Starting a new job is never easy, much less in the middle of a pandemic when your colleagues are spread out across the globe.
But this is the situation new Westfield Matildas coach Tony Gustavsson finds himself in.
It is a challenge he is embracing with both hands and his approach is an insight into the man who is set to lead the national team through one of busiest, most exciting periods in its history so far.
“For me, as a coach, my values are that I'm coaching people first and foremost. And then secondly, I coach players.” Gustavsson told the Westfield Matildas podcast.
The last two weeks have seen the Swede talk to staff, players, and Football Australia representatives, slowly getting to know the people with whom he’ll be working for the next four years. That has involved asking lots of questions and answering just as many.
“There's different ways of doing that, obviously. And right now, I'm in a process where in order to build that structure, I need to get to learn the environment and the culture and the history of the team. I have to learn about the people around the team.”
“And in order to create structure, I need to get to know the staff and their qualities, because me personally, this is not a one man show. This is not me, this is not about Tony and Tony's team. This is about the Matildas.”
So far, Gustavsson has been impressed with what is already in place.
“Some of the things are already world class, world class, and those structures we should keep.”
“One of the questions that I have addressed is what do we keep doing? What do we potentially stop doing, and what do we add and start doing to create the structures and create a system where the players can thrive under and feel that they get better?”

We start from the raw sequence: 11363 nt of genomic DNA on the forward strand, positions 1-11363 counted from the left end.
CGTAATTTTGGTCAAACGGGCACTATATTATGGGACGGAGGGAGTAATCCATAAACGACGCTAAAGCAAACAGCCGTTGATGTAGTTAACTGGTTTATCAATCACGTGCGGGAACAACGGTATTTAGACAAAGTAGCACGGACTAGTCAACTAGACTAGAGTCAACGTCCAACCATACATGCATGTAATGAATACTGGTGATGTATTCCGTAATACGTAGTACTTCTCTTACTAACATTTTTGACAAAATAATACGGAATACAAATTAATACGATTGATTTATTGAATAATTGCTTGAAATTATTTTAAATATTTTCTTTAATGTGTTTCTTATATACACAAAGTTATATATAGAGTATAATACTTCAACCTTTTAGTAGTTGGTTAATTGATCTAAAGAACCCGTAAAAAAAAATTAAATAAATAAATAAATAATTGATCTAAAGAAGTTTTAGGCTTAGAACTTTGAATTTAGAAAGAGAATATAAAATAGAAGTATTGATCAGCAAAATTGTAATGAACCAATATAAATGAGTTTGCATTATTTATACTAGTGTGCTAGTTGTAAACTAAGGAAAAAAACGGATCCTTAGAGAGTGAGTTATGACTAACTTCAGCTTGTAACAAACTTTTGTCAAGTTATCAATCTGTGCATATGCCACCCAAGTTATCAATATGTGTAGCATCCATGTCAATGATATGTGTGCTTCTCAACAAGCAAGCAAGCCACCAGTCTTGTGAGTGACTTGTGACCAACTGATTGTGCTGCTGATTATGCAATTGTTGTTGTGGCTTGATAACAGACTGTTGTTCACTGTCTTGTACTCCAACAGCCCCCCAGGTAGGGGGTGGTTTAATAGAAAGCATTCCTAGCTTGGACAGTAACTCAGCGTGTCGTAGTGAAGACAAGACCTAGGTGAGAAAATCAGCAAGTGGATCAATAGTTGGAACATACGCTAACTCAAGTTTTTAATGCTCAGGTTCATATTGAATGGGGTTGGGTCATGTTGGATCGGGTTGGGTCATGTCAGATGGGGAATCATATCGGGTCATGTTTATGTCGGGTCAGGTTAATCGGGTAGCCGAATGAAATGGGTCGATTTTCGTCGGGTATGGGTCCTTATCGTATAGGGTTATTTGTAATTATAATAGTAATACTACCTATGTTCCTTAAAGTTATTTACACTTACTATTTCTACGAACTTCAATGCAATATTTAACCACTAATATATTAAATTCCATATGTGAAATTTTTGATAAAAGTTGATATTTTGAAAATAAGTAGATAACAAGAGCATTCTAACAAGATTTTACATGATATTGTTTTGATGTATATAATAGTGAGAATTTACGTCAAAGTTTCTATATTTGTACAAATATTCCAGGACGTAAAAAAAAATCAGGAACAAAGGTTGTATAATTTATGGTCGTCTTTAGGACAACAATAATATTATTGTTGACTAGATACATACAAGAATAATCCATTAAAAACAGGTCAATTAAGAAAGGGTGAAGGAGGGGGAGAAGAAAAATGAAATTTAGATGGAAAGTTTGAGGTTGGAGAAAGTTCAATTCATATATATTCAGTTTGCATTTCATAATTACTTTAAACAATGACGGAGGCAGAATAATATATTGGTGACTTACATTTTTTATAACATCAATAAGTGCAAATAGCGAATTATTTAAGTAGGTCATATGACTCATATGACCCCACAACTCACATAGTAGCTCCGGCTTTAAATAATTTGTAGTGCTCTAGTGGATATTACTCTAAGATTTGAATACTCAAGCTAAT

“And I've actually spoken already now with the Matildas that we have a lot of the tools in the tool bag already. That is not me created, it's the place.”
“What we are going to focus on moving forward is how and when to use the tools [we already have] correctly in order to win the game.”
ONE DAY BETTER
It’s a three-word phrase the Westfield Matildas family will already be familiar with during Gustavsson’s short time in charge. But there is more to this simple catchphrase. One day better simplifies an overarching message.
“You can always create a structure where if the team feels that we are passionate about getting better, and getting better is also connected to winning, then I also think there's a double reason to our passion for getting better. It feels good to get better and it feels good to improve.” Gustavsson said.
“If a player want to get better at crosses, or sprints or heading or tackles or they can just feel the feel of success when they step off the field and felt you know, I learned something today, I got better.
I don't think it's a conflict between that mindset and wanting to win. You know, so it's not development over winning. It's development to win.”
One element of development and winning going hand in hand is working with what we already have and bettering that. For Gustavsson, that means being flexible and adaptable with tactics to suit the players at his disposal.
“I'm not one of those coaches that come with "Tony's playbook" and say, if a player fits my playbook they play if they don't, they don't play.
"I've been around the game for so long that I know it at the national team level, I need to look at what qualities do I have? And how can I make best use out of those qualities to make sure I get the right players in the right positions with the right mindset.
“Once that's in place, then we can start looking into all the details in the margins of the game and just add those and that's going to be a never ending journey, right? You can always get better.”